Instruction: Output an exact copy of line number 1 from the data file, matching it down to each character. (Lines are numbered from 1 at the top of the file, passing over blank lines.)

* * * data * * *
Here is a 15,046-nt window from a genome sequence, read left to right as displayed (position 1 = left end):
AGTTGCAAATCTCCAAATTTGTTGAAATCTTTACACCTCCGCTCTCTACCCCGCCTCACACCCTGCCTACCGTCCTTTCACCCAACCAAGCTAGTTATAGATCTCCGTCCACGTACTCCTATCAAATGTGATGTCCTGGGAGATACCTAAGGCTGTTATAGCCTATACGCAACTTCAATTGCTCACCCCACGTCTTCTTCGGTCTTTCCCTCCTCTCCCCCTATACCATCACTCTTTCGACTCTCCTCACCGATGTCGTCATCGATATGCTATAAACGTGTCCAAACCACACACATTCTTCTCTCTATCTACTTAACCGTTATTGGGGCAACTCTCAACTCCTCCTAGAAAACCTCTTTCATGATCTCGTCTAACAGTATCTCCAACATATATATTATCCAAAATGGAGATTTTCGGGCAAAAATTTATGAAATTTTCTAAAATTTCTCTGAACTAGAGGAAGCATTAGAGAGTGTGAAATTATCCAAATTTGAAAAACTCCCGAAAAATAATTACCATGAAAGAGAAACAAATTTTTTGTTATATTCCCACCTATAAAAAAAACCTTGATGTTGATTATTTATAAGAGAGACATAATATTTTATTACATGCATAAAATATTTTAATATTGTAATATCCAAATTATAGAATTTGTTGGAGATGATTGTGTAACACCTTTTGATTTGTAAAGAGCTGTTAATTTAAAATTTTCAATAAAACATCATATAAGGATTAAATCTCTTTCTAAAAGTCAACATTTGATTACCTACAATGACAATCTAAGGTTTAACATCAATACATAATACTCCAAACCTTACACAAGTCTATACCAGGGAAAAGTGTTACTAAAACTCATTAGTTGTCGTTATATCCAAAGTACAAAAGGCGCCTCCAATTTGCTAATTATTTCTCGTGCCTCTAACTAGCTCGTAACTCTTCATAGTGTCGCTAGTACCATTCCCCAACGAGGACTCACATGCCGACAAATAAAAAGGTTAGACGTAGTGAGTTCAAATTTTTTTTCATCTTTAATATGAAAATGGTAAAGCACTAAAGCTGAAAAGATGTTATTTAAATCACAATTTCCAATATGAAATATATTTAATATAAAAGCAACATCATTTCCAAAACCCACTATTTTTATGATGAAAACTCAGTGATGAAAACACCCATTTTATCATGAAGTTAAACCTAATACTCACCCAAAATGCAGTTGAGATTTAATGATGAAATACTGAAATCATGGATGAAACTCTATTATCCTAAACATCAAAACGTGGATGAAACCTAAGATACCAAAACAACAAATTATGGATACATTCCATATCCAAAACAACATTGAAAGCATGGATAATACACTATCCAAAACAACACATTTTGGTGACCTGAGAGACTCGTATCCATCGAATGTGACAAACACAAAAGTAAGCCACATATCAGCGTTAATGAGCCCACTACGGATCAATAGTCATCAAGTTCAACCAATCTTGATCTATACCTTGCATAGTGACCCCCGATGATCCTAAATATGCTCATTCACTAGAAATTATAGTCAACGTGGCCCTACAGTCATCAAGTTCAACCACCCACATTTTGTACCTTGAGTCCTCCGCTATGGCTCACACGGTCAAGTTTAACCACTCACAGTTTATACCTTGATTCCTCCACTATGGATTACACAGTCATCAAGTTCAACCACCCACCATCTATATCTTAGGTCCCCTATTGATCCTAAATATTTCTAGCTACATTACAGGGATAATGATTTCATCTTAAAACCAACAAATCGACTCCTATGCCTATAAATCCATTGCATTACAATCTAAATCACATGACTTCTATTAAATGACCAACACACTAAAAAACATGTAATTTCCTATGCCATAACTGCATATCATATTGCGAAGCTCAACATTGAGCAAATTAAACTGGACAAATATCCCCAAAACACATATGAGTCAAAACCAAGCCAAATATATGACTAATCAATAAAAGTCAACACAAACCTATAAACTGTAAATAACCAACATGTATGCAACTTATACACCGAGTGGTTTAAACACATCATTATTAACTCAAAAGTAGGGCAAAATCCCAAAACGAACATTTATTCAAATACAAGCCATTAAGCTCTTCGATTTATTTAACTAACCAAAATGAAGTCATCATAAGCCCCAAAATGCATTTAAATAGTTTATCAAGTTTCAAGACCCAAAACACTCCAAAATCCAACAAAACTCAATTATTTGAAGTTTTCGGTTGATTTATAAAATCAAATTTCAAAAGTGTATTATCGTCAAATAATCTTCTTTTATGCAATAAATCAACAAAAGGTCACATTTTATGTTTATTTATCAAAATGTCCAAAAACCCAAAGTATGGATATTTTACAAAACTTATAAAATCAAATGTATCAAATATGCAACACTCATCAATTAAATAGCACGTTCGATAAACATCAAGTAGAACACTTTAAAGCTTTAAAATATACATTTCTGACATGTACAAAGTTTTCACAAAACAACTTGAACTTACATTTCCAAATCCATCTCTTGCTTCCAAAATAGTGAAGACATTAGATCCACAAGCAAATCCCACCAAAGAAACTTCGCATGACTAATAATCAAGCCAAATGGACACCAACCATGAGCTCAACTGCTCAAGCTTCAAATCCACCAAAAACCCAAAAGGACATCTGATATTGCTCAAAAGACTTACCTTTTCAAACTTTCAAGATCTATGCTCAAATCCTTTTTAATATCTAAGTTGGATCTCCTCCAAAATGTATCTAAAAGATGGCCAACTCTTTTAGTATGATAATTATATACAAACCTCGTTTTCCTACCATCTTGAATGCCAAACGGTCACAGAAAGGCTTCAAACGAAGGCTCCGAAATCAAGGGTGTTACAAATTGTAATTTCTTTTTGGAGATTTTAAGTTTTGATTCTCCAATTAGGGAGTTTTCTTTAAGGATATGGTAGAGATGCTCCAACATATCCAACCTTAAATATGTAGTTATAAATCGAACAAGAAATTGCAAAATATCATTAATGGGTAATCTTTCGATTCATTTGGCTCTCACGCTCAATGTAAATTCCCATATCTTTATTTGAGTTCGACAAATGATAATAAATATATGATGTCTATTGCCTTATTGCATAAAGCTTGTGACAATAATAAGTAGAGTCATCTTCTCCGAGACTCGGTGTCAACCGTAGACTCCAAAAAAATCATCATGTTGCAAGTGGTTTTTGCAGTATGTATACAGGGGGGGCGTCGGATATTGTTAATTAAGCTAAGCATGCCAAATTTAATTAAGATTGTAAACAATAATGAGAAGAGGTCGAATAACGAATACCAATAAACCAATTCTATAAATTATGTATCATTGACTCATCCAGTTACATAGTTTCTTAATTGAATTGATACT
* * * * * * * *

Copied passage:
Here is a 15,046-nt window from a genome sequence, read left to right as displayed (position 1 = left end):